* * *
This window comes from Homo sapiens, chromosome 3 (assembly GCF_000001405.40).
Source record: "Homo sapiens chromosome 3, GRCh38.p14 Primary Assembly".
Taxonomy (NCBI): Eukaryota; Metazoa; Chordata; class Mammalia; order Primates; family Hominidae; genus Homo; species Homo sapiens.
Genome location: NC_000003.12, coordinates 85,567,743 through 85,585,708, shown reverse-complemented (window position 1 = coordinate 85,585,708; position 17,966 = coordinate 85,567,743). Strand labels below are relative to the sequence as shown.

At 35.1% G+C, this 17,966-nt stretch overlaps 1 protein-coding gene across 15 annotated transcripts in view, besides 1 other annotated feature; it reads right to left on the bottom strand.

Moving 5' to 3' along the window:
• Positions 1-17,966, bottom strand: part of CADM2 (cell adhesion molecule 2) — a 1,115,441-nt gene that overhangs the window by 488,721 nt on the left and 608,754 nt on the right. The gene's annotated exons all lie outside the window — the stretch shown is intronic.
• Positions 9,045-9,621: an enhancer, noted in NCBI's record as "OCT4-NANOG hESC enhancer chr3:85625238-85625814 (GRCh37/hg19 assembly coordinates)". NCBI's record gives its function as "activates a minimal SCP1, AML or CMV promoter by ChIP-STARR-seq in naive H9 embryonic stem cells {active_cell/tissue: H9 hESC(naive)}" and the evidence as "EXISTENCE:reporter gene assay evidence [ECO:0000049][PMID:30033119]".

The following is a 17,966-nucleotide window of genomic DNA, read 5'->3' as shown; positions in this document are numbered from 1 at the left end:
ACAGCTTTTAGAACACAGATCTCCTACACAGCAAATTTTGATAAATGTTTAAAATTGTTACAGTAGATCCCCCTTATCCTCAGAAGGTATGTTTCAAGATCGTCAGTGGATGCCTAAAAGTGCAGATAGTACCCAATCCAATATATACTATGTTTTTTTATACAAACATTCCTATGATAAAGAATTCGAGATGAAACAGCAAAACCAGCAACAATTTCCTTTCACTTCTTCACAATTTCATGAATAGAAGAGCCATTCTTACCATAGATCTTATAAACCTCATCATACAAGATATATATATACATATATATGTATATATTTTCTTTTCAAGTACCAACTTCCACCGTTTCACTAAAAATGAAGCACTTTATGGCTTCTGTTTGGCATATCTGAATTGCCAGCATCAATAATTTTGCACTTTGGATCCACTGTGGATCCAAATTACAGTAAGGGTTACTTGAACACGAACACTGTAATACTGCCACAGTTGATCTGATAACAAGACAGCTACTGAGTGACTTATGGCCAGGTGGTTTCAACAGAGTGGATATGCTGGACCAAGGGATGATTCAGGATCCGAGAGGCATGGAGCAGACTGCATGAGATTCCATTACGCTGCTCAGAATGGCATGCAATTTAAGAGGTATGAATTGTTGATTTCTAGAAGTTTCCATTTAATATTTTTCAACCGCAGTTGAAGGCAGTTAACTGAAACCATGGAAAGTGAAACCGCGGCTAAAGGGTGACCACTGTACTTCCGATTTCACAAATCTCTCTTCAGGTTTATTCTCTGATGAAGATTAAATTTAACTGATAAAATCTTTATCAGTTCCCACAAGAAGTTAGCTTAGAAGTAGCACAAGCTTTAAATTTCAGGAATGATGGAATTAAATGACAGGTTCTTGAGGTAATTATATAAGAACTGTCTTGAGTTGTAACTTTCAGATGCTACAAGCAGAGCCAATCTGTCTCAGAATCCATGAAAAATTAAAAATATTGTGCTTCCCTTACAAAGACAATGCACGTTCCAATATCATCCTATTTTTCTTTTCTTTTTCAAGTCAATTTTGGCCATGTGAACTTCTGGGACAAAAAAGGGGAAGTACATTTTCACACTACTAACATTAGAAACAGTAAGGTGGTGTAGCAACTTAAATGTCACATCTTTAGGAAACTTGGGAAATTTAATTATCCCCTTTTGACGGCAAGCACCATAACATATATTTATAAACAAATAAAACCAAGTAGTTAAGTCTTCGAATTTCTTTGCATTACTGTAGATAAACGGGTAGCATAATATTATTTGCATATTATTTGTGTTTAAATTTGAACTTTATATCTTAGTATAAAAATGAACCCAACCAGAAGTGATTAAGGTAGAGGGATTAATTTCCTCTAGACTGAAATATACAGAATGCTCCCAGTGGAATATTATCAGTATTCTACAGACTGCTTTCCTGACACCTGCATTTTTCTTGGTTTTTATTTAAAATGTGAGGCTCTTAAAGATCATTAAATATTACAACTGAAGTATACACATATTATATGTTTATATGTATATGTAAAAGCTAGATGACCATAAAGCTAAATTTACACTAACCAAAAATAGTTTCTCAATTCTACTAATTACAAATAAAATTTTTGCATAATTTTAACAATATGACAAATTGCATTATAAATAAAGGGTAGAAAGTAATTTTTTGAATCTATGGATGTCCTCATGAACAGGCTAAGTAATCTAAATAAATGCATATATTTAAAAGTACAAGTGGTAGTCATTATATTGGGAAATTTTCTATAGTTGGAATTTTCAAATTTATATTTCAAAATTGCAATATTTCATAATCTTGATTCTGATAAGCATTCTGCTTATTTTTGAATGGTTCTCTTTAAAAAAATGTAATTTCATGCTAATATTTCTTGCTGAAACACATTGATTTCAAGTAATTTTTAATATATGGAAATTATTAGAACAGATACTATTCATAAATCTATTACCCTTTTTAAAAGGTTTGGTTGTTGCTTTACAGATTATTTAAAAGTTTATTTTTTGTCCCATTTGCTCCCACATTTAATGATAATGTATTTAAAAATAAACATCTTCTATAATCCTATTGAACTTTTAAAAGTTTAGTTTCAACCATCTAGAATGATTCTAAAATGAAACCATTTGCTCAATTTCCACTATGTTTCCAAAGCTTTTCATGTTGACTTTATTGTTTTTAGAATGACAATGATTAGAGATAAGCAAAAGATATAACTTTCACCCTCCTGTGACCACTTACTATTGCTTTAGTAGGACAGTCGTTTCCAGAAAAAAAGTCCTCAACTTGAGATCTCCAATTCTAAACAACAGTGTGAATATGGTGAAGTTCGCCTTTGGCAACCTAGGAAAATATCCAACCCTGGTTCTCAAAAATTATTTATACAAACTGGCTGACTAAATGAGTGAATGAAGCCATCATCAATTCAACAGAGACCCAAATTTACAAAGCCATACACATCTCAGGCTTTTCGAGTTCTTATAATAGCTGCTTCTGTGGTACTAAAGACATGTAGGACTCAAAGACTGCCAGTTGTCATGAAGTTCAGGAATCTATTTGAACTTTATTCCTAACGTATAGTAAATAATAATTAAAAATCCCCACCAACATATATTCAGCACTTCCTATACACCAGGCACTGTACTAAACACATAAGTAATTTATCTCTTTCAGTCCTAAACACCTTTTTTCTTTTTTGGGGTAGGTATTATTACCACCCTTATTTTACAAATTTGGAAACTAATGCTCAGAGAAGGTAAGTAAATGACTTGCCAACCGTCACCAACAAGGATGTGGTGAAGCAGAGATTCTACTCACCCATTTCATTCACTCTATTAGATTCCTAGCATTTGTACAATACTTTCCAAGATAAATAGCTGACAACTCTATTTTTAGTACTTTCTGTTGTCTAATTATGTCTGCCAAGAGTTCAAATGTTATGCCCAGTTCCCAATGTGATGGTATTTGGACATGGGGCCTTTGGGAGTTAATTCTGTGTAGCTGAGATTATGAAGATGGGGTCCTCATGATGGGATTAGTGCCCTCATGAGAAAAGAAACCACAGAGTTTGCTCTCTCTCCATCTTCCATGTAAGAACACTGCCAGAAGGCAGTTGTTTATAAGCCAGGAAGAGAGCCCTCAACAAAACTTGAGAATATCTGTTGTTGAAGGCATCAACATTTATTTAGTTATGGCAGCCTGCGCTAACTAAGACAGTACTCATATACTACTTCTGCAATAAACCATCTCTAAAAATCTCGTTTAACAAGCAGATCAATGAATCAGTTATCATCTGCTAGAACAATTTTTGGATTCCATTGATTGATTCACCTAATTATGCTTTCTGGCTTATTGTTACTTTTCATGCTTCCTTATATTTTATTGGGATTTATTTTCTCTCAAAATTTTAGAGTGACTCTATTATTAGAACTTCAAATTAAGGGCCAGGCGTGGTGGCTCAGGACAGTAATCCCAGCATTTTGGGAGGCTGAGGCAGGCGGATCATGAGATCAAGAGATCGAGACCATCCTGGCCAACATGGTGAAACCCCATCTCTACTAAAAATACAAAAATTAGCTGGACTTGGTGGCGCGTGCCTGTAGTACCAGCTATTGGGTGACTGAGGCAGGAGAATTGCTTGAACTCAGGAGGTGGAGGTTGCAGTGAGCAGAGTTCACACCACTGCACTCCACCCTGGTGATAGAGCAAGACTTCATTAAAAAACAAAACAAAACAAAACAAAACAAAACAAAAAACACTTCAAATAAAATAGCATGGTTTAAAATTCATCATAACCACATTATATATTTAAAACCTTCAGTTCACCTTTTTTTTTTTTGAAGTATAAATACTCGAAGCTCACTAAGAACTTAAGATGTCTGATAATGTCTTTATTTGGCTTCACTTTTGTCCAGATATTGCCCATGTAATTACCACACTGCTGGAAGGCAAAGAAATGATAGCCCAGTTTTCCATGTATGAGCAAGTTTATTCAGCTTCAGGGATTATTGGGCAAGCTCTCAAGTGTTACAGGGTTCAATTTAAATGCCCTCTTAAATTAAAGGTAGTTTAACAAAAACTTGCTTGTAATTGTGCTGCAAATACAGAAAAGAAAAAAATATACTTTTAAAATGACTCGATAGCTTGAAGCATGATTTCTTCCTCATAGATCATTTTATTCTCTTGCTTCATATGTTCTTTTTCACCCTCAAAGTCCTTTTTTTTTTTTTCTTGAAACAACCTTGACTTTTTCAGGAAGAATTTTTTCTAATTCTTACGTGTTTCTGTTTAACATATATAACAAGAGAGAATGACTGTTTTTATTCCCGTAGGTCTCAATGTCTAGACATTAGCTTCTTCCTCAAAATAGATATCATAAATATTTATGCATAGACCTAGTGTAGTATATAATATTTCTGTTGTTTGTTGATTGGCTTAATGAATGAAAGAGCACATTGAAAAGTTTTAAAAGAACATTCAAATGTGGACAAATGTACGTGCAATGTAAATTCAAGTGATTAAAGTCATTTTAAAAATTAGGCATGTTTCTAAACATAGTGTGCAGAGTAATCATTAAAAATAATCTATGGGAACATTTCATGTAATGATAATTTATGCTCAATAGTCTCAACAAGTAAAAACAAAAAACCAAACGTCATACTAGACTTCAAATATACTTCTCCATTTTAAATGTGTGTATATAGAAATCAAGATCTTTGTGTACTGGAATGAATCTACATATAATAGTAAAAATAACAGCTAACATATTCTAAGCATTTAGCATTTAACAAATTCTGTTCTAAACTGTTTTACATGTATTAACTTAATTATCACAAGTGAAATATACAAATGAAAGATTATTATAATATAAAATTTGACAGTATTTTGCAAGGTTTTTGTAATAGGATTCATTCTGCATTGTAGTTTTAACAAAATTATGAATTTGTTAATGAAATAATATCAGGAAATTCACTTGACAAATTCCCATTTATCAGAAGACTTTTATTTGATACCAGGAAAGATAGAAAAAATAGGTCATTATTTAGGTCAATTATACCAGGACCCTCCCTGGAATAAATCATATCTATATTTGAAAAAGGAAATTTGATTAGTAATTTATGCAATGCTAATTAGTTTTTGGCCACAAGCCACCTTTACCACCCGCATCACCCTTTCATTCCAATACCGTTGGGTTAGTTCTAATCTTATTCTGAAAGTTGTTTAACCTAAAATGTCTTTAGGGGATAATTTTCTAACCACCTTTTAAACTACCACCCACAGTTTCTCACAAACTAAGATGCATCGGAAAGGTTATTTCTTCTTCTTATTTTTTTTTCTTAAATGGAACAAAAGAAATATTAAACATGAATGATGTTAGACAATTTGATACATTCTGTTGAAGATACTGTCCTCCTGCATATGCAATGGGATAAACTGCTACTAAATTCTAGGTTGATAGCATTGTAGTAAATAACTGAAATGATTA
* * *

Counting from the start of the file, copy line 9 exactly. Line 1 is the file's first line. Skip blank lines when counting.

The following is a 17,966-nucleotide window of genomic DNA, read 5'->3' as shown; positions in this document are numbered from 1 at the left end: